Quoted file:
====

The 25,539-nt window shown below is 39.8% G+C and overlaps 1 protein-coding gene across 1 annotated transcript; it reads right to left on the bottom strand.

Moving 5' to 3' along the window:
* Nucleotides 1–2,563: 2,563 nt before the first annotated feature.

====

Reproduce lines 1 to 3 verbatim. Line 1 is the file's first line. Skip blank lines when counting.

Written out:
The 25,539-nt window shown below is 39.8% G+C and overlaps 1 protein-coding gene across 1 annotated transcript; it reads right to left on the bottom strand.

Moving 5' to 3' along the window:
* Nucleotides 1–2,563: 2,563 nt before the first annotated feature.